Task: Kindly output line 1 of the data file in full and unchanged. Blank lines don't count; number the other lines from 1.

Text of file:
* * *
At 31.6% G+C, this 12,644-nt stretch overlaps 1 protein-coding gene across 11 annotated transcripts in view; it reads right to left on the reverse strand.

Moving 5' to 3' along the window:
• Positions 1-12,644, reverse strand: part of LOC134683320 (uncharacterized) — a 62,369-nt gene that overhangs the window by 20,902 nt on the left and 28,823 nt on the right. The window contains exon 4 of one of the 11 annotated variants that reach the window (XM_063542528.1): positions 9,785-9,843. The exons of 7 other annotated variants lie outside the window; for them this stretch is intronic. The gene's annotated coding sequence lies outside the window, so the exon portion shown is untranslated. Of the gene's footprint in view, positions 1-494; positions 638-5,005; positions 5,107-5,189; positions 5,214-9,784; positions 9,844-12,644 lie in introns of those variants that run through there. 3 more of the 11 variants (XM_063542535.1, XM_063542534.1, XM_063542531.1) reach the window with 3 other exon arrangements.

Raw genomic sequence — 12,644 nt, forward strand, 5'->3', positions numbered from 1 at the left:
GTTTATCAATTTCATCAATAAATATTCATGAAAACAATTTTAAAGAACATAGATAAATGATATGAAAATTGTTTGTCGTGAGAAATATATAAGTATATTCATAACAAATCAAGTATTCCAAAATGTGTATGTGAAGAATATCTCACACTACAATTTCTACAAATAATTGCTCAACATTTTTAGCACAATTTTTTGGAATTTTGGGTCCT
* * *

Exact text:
At 31.6% G+C, this 12,644-nt stretch overlaps 1 protein-coding gene across 11 annotated transcripts in view; it reads right to left on the reverse strand.